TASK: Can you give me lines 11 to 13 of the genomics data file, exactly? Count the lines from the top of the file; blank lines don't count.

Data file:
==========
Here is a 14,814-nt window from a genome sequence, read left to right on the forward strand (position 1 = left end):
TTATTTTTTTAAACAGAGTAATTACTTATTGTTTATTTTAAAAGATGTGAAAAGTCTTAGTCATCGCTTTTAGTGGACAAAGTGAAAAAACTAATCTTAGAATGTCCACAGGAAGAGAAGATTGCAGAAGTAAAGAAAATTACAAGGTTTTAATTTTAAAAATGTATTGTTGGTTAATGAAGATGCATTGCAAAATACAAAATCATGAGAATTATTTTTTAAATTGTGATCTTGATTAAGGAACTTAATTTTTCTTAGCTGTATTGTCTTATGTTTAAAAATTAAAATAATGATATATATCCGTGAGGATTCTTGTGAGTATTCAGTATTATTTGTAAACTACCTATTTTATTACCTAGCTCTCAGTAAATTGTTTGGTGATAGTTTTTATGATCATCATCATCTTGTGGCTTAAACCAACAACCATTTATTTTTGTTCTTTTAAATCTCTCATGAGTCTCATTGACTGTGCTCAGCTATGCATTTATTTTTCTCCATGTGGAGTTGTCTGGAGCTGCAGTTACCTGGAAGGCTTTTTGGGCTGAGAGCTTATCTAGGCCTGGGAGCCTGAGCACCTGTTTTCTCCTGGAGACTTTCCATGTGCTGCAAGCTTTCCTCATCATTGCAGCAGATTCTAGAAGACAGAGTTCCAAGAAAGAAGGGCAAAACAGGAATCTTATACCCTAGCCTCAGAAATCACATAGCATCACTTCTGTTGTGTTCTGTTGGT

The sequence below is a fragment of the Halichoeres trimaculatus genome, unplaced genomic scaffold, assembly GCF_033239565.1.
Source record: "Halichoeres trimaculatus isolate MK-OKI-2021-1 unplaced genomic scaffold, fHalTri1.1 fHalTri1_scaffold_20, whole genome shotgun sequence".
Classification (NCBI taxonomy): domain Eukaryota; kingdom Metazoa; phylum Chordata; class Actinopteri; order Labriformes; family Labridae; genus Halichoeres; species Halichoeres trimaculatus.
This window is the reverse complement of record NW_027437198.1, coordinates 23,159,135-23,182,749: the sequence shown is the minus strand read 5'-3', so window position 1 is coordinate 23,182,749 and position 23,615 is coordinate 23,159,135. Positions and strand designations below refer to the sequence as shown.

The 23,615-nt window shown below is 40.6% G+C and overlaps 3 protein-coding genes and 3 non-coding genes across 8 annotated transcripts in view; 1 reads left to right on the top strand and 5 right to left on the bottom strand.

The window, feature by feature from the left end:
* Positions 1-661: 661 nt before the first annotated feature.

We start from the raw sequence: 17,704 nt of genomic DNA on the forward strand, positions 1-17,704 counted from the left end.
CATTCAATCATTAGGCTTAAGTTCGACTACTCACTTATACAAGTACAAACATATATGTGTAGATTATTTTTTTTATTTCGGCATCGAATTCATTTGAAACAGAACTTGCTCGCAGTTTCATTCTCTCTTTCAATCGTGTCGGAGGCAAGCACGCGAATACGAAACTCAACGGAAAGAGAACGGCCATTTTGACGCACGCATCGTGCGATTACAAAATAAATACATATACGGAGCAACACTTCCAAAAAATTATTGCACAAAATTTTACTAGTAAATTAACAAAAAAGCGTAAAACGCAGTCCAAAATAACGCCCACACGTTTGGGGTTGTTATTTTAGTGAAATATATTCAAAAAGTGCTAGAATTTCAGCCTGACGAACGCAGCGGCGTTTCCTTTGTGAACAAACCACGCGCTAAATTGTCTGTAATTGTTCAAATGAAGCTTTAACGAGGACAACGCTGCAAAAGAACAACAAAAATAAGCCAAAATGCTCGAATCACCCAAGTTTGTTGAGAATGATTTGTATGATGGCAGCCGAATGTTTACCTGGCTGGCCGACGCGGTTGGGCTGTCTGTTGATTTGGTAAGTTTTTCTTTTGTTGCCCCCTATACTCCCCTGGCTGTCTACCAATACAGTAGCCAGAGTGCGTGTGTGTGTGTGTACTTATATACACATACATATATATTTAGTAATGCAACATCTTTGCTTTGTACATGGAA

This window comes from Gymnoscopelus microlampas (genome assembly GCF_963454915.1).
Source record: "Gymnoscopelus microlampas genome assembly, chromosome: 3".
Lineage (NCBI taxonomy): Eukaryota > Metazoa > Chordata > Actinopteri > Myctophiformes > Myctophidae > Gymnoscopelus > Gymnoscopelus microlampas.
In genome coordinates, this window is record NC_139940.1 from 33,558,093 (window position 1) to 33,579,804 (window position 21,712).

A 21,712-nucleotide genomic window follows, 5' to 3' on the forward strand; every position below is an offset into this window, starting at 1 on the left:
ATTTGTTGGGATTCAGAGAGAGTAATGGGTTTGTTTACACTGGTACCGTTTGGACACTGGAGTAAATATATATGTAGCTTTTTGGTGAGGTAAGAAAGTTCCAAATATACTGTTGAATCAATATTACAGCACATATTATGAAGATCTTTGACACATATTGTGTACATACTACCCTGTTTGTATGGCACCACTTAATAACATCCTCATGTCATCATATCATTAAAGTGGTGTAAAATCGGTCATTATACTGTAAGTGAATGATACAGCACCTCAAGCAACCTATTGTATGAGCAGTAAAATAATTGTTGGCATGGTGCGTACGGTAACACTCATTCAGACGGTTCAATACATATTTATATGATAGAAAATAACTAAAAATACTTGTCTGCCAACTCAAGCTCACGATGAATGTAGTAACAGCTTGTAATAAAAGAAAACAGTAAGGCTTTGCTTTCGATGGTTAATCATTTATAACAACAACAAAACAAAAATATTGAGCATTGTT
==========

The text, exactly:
CATTCAATCATTAGGCTTAAGTTCGACTACTCACTTATACAAGTACAAACATATATGTGTAGATTATTTTTTTTATTTCGGCATCGAATTCATTTGAAACAGAACTTGCTCGCAGTTTCATTCTCTCTTTCAATCGTGTCGGAGGCAAGCACGCGAATACGAAACTCAACGGAAAGAGAACGGCCATTTTGACGCACGCATCGTGCGATTACAAAATAAATACATATACGGAGCAACACTTCCAAAAAATTATTGCACAAAATTTTACTAGTAAATTAACAAAAAAGCGTAAAACGCAGTCCAAAATAACGCCCACACGTTTGGGGTTGTTATTTTAGTGAAATATATTCAAAAAGTGCTAGAATTTCAGCCTGACGAACGCAGCGGCGTTTCCTTTGTGAACAAACCACGCGCTAAATTGTCTGTAATTGTTCAAATGAAGCTTTAACGAGGACAACGCTGCAAAAGAACAACAAAAATAAGCCAAAATGCTCGAATCACCCAAGTTTGTTGAGAATGATTTGTATGATGGCAGCCGAATGTTTACCTGGCTGGCCGACGCGGTTGGGCTGTCTGTTGATTTGGTAAGTTTTTCTTTTGTTGCCCCCTATACTCCCCTGGCTGTCTACCAATACAGTAGCCAGAGTGCGTGTGTGTGTGTGTACTTATATACACATACATATATATTTAGTAATGCAACATCTTTGCTTTGTACATGGAA

This window comes from Gymnoscopelus microlampas (genome assembly GCF_963454915.1).
Source record: "Gymnoscopelus microlampas genome assembly, chromosome: 3".